Mzi turned to Ntombi: “You’re a big girl,” he said, winking. “I won’t be long. Priscilla here will keep you company.” Priscilla opened her mouth to object. But the two guys were gone, weaving their way between the dancing bodies until Ntombi couldn’t see them anymore. Ntombi smiled at Priscilla; perhaps she was just shy, and with the guys gone maybe she wouldn’t feel so threatened?
“So, do you also go to Harmony High?” she asked Priscilla. “I don’t think I’ve seen you.” Priscilla made a disgusted sound.
“Do I really look like I’m a schoolgirl?” she asked Ntombi, then she turned to the bartender and clicked her fingers. Ntombi saw the longest, reddest nails she had ever seen. “Bring me a Spin,” said Priscilla and turned back to Ntombi. “He’s going to dump you – know that,” she said bluntly. “Have you asked yourself why Mzi’s going out with a little schoolgirl like yourself? He wouldn’t have picked such a mama’s baby without a good reason.” And with that she was gone, leaving Ntombi alone at the bar.
Ntombi’s chest suddenly felt tight like she couldn’t breathe. She couldn’t get enough oxygen into her lungs. It was a horrible, panicky feeling. Her palms started to sweat and her head began to spin. It must be the drink, thought Ntombi. She had to get out into some fresh air before she fainted. People would dance over her, stand on her face, crush her fingers into the dance floor. She thought of Priscilla’s spiky stilettos and started to push her way through the bodies. But she didn’t know which way the exit was. There were so many people and it was dark. The only lights came from the spinning silver disco balls, which she suddenly hated. This wasn’t fun any more. She needed to get out. And where was Mzi? He said he would only be a few minutes, but it seemed like he had been gone for hours. She pushed and fought her way to what she thought was the exit door, but when she got there, she saw that it was the ladies’ toilets.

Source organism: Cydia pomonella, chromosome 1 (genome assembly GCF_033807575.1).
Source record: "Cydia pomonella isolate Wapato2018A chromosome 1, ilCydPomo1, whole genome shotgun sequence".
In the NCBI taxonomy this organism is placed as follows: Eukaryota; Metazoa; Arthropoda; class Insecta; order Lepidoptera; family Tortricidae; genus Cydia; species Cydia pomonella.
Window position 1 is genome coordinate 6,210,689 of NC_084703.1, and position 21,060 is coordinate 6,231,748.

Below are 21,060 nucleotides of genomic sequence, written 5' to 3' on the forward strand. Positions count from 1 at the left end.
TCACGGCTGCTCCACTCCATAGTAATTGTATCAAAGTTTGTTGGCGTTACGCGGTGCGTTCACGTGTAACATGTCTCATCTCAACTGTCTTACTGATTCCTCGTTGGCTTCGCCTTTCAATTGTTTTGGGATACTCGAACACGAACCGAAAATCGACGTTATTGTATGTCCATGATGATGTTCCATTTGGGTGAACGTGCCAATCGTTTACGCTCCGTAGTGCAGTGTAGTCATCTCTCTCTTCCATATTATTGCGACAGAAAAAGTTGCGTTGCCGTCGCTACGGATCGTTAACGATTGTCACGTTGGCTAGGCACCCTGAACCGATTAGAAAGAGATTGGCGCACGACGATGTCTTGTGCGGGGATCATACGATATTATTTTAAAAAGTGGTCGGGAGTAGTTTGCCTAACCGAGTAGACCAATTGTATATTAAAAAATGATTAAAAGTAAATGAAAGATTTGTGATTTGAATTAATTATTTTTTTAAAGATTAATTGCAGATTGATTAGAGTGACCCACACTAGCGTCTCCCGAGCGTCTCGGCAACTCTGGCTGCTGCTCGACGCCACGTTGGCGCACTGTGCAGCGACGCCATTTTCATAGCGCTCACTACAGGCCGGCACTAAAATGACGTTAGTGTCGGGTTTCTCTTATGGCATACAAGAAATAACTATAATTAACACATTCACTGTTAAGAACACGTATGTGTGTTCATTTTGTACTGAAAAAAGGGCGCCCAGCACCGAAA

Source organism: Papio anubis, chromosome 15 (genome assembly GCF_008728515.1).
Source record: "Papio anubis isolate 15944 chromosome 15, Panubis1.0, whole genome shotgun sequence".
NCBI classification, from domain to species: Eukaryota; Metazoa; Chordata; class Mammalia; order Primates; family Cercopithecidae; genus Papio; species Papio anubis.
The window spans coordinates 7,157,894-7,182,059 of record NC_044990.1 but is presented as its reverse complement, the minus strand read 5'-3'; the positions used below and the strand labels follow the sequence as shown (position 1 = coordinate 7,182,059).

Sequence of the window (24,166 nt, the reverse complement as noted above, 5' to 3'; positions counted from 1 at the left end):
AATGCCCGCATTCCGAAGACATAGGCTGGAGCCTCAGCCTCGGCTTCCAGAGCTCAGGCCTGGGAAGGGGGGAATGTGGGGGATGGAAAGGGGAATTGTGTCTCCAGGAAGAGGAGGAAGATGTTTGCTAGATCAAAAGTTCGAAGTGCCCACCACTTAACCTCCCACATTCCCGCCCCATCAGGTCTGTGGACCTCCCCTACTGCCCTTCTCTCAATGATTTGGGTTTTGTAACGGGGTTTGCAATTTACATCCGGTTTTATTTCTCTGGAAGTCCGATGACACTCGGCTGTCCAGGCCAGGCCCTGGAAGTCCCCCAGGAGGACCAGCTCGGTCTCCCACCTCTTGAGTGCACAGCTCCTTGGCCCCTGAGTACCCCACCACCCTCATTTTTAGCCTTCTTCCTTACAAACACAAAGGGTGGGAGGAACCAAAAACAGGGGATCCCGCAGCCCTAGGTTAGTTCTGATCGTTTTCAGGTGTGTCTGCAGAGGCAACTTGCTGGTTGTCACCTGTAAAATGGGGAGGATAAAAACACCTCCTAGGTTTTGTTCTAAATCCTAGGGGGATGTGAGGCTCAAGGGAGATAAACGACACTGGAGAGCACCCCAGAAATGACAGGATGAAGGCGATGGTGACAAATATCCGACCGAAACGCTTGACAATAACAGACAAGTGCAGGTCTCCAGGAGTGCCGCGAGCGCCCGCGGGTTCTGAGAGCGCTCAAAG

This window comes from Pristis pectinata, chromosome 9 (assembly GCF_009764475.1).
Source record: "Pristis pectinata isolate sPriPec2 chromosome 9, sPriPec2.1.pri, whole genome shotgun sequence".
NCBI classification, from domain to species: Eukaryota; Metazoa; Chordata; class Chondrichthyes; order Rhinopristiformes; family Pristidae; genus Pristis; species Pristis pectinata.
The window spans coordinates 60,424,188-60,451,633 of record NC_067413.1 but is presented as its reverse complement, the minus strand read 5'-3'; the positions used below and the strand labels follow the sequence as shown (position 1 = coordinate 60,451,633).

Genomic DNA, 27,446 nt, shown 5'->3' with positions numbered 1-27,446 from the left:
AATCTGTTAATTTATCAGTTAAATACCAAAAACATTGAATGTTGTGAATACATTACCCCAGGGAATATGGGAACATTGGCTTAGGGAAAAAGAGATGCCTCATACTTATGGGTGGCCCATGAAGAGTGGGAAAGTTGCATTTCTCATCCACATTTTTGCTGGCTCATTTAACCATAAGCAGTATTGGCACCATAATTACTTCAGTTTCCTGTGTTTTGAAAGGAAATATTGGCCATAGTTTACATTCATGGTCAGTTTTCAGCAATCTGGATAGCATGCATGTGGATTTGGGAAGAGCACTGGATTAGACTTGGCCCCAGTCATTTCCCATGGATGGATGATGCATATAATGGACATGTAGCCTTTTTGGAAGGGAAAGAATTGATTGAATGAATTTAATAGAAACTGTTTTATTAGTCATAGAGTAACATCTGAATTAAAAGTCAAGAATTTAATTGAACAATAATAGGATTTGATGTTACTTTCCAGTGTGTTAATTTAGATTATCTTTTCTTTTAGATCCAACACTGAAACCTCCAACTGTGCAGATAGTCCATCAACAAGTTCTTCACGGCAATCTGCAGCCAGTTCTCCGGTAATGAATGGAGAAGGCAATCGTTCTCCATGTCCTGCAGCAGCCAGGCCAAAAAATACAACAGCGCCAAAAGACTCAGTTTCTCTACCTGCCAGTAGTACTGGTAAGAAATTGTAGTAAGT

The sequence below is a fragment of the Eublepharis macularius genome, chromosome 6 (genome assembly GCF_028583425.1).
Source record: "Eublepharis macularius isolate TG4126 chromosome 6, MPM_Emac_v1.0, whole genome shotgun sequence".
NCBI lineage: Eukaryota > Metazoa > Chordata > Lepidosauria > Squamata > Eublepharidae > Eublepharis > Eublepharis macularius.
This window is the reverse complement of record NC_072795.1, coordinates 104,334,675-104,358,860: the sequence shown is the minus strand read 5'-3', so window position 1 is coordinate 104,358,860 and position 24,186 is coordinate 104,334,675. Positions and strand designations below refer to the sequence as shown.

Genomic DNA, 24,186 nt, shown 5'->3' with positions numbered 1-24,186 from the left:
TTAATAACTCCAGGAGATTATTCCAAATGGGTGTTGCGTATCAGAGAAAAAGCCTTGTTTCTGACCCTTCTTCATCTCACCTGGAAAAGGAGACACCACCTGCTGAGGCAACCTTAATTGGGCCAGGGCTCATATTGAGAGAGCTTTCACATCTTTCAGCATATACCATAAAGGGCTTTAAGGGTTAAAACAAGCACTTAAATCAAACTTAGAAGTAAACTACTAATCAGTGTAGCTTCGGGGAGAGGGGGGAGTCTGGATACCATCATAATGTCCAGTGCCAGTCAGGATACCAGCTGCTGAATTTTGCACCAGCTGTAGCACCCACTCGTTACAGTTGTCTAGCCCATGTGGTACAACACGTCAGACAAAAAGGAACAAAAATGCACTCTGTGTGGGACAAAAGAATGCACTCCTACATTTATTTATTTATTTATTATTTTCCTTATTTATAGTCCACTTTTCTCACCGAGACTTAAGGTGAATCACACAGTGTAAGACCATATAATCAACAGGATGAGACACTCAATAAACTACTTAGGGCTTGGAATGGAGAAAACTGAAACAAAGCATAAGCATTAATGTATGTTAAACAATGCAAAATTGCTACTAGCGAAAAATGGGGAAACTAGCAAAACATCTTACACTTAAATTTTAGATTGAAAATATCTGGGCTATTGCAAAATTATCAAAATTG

At least she could get away from the noise and the crush. But the smell was overpowering and suddenly she felt sick. She ran into the toilet and threw up. Then she began to cry. She just wanted to be at home, and wash herself clean. “Take a deep breath,” she told herself. “Pull yourself together. You are stronger than this!” The survivor in her began to take over. She washed her face with cold water and looked at herself in the mirror. Then she took a tissue from her bag and cleaned the running make-up from around her eyes. That was better. She took three more deep breaths and made her way back out into the party, sticking to the wall to guide her around to the exit on the far side.